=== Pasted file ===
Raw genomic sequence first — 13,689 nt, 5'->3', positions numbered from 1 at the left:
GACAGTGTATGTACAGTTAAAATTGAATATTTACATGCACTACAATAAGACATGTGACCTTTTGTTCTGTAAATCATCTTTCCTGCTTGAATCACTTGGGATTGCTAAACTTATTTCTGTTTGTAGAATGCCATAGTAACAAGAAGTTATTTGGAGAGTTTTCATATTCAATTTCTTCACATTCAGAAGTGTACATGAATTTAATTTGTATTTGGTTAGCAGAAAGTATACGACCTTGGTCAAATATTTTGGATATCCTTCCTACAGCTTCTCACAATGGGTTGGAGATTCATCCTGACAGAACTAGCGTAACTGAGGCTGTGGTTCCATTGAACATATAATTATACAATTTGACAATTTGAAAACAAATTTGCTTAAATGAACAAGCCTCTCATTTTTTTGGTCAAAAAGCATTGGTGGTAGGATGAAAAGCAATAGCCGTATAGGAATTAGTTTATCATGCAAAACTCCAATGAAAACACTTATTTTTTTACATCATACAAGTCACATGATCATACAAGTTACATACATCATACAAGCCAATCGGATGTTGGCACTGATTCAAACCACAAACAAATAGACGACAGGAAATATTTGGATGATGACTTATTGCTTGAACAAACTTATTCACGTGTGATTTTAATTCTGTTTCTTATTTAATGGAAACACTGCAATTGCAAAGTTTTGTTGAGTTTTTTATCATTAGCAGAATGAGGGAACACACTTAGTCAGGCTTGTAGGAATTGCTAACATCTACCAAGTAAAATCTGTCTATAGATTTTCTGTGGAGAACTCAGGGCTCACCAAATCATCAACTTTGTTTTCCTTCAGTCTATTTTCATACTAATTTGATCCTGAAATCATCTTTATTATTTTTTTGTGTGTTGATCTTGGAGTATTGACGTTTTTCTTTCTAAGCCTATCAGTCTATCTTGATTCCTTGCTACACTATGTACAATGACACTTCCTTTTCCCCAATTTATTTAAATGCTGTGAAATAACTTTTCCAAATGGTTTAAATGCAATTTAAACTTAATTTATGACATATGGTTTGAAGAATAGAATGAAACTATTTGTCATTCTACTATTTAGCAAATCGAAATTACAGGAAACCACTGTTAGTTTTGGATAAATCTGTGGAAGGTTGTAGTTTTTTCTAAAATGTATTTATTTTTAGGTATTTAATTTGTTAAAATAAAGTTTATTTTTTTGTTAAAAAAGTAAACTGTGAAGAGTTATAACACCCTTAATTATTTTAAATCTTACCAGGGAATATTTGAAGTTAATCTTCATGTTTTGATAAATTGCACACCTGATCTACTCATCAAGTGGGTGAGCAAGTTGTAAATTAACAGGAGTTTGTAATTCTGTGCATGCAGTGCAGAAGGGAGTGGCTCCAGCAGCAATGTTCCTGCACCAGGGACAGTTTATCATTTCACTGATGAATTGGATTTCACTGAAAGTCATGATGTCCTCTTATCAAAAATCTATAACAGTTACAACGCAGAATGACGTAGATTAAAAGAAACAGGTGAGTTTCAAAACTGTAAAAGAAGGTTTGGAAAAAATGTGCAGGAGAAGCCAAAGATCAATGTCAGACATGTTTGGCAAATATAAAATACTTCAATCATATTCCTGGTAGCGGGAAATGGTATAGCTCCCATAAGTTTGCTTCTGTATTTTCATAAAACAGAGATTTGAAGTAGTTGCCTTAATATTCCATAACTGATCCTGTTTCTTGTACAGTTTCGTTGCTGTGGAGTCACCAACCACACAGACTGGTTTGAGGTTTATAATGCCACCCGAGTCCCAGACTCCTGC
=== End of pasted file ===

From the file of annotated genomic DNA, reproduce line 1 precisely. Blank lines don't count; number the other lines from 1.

Raw genomic sequence first — 13,689 nt, 5'->3', positions numbered from 1 at the left: